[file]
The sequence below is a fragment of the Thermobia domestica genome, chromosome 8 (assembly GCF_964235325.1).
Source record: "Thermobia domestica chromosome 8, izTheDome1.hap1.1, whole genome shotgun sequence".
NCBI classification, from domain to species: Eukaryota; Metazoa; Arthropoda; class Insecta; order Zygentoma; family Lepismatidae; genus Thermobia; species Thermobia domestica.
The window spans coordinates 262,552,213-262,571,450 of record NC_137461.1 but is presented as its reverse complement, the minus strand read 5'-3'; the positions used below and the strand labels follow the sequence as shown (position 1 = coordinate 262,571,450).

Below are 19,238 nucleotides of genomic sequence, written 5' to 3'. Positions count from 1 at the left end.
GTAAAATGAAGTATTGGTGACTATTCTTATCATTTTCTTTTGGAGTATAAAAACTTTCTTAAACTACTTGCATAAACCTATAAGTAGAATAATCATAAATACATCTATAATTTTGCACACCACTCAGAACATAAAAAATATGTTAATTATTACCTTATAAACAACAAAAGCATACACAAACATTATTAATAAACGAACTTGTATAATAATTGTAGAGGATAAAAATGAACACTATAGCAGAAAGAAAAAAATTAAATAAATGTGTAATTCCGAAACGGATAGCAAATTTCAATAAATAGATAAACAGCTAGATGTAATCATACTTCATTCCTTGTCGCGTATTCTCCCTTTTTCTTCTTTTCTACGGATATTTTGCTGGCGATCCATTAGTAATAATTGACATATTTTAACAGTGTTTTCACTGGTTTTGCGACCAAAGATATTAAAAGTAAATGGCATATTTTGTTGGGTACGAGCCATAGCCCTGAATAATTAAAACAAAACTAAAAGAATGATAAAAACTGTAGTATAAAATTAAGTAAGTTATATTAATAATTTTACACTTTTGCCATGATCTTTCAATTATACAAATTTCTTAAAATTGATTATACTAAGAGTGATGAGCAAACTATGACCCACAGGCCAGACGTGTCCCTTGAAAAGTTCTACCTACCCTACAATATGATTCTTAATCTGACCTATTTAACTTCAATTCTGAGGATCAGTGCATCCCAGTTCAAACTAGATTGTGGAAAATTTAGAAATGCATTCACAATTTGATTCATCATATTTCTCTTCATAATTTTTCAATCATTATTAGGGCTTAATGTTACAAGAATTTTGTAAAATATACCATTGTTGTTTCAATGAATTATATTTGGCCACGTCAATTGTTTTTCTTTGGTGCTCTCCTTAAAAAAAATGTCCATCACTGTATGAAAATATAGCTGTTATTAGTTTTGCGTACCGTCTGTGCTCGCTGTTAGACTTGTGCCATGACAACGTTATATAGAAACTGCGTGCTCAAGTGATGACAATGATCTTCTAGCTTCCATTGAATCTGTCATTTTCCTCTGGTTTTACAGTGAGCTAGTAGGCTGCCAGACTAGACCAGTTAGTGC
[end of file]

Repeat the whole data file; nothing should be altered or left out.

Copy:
The sequence below is a fragment of the Thermobia domestica genome, chromosome 8 (assembly GCF_964235325.1).
Source record: "Thermobia domestica chromosome 8, izTheDome1.hap1.1, whole genome shotgun sequence".
NCBI classification, from domain to species: Eukaryota; Metazoa; Arthropoda; class Insecta; order Zygentoma; family Lepismatidae; genus Thermobia; species Thermobia domestica.
The window spans coordinates 262,552,213-262,571,450 of record NC_137461.1 but is presented as its reverse complement, the minus strand read 5'-3'; the positions used below and the strand labels follow the sequence as shown (position 1 = coordinate 262,571,450).

Below are 19,238 nucleotides of genomic sequence, written 5' to 3'. Positions count from 1 at the left end.
GTAAAATGAAGTATTGGTGACTATTCTTATCATTTTCTTTTGGAGTATAAAAACTTTCTTAAACTACTTGCATAAACCTATAAGTAGAATAATCATAAATACATCTATAATTTTGCACACCACTCAGAACATAAAAAATATGTTAATTATTACCTTATAAACAACAAAAGCATACACAAACATTATTAATAAACGAACTTGTATAATAATTGTAGAGGATAAAAATGAACACTATAGCAGAAAGAAAAAAATTAAATAAATGTGTAATTCCGAAACGGATAGCAAATTTCAATAAATAGATAAACAGCTAGATGTAATCATACTTCATTCCTTGTCGCGTATTCTCCCTTTTTCTTCTTTTCTACGGATATTTTGCTGGCGATCCATTAGTAATAATTGACATATTTTAACAGTGTTTTCACTGGTTTTGCGACCAAAGATATTAAAAGTAAATGGCATATTTTGTTGGGTACGAGCCATAGCCCTGAATAATTAAAACAAAACTAAAAGAATGATAAAAACTGTAGTATAAAATTAAGTAAGTTATATTAATAATTTTACACTTTTGCCATGATCTTTCAATTATACAAATTTCTTAAAATTGATTATACTAAGAGTGATGAGCAAACTATGACCCACAGGCCAGACGTGTCCCTTGAAAAGTTCTACCTACCCTACAATATGATTCTTAATCTGACCTATTTAACTTCAATTCTGAGGATCAGTGCATCCCAGTTCAAACTAGATTGTGGAAAATTTAGAAATGCATTCACAATTTGATTCATCATATTTCTCTTCATAATTTTTCAATCATTATTAGGGCTTAATGTTACAAGAATTTTGTAAAATATACCATTGTTGTTTCAATGAATTATATTTGGCCACGTCAATTGTTTTTCTTTGGTGCTCTCCTTAAAAAAAATGTCCATCACTGTATGAAAATATAGCTGTTATTAGTTTTGCGTACCGTCTGTGCTCGCTGTTAGACTTGTGCCATGACAACGTTATATAGAAACTGCGTGCTCAAGTGATGACAATGATCTTCTAGCTTCCATTGAATCTGTCATTTTCCTCTGGTTTTACAGTGAGCTAGTAGGCTGCCAGACTAGACCAGTTAGTGC